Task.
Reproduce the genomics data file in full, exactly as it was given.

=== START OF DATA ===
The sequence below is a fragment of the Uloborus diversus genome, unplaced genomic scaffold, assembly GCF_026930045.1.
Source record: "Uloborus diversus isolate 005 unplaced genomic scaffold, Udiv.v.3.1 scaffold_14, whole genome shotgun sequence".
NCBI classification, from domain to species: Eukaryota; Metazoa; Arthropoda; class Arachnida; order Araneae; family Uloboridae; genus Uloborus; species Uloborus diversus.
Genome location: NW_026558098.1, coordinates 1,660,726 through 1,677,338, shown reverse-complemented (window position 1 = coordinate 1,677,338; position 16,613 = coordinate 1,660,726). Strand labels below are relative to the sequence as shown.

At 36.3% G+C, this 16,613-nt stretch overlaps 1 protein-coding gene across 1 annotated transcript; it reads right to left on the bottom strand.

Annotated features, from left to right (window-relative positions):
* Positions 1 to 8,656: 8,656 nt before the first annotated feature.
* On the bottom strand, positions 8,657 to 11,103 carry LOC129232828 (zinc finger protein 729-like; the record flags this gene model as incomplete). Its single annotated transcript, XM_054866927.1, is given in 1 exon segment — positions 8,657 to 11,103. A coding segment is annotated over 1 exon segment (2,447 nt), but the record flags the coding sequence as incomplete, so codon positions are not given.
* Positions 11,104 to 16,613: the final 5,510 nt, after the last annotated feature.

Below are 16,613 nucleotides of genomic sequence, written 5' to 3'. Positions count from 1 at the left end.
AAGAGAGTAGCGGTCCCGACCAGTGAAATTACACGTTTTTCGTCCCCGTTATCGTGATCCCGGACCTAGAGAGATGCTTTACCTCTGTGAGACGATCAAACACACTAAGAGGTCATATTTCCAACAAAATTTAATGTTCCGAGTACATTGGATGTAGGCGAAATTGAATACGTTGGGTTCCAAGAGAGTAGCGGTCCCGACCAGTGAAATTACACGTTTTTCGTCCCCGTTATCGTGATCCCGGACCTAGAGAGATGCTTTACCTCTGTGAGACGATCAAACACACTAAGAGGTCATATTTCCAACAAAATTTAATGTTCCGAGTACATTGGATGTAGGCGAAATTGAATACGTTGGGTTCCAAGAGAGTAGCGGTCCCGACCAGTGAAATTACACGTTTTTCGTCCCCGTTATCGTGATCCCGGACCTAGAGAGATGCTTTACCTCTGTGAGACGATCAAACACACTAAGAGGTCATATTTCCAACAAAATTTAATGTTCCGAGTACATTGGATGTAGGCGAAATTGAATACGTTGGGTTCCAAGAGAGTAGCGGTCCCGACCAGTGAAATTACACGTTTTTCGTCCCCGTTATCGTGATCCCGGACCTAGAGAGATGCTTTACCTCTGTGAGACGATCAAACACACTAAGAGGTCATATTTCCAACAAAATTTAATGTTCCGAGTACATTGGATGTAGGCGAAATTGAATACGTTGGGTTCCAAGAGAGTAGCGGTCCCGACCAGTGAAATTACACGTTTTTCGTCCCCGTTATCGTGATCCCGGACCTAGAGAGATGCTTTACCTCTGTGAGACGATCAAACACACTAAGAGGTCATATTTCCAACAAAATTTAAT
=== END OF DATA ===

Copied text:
The sequence below is a fragment of the Uloborus diversus genome, unplaced genomic scaffold, assembly GCF_026930045.1.
Source record: "Uloborus diversus isolate 005 unplaced genomic scaffold, Udiv.v.3.1 scaffold_14, whole genome shotgun sequence".
NCBI classification, from domain to species: Eukaryota; Metazoa; Arthropoda; class Arachnida; order Araneae; family Uloboridae; genus Uloborus; species Uloborus diversus.
Genome location: NW_026558098.1, coordinates 1,660,726 through 1,677,338, shown reverse-complemented (window position 1 = coordinate 1,677,338; position 16,613 = coordinate 1,660,726). Strand labels below are relative to the sequence as shown.

At 36.3% G+C, this 16,613-nt stretch overlaps 1 protein-coding gene across 1 annotated transcript; it reads right to left on the bottom strand.

Annotated features, from left to right (window-relative positions):
* Positions 1 to 8,656: 8,656 nt before the first annotated feature.
* On the bottom strand, positions 8,657 to 11,103 carry LOC129232828 (zinc finger protein 729-like; the record flags this gene model as incomplete). Its single annotated transcript, XM_054866927.1, is given in 1 exon segment — positions 8,657 to 11,103. A coding segment is annotated over 1 exon segment (2,447 nt), but the record flags the coding sequence as incomplete, so codon positions are not given.
* Positions 11,104 to 16,613: the final 5,510 nt, after the last annotated feature.

Below are 16,613 nucleotides of genomic sequence, written 5' to 3'. Positions count from 1 at the left end.
AAGAGAGTAGCGGTCCCGACCAGTGAAATTACACGTTTTTCGTCCCCGTTATCGTGATCCCGGACCTAGAGAGATGCTTTACCTCTGTGAGACGATCAAACACACTAAGAGGTCATATTTCCAACAAAATTTAATGTTCCGAGTACATTGGATGTAGGCGAAATTGAATACGTTGGGTTCCAAGAGAGTAGCGGTCCCGACCAGTGAAATTACACGTTTTTCGTCCCCGTTATCGTGATCCCGGACCTAGAGAGATGCTTTACCTCTGTGAGACGATCAAACACACTAAGAGGTCATATTTCCAACAAAATTTAATGTTCCGAGTACATTGGATGTAGGCGAAATTGAATACGTTGGGTTCCAAGAGAGTAGCGGTCCCGACCAGTGAAATTACACGTTTTTCGTCCCCGTTATCGTGATCCCGGACCTAGAGAGATGCTTTACCTCTGTGAGACGATCAAACACACTAAGAGGTCATATTTCCAACAAAATTTAATGTTCCGAGTACATTGGATGTAGGCGAAATTGAATACGTTGGGTTCCAAGAGAGTAGCGGTCCCGACCAGTGAAATTACACGTTTTTCGTCCCCGTTATCGTGATCCCGGACCTAGAGAGATGCTTTACCTCTGTGAGACGATCAAACACACTAAGAGGTCATATTTCCAACAAAATTTAATGTTCCGAGTACATTGGATGTAGGCGAAATTGAATACGTTGGGTTCCAAGAGAGTAGCGGTCCCGACCAGTGAAATTACACGTTTTTCGTCCCCGTTATCGTGATCCCGGACCTAGAGAGATGCTTTACCTCTGTGAGACGATCAAACACACTAAGAGGTCATATTTCCAACAAAATTTAAT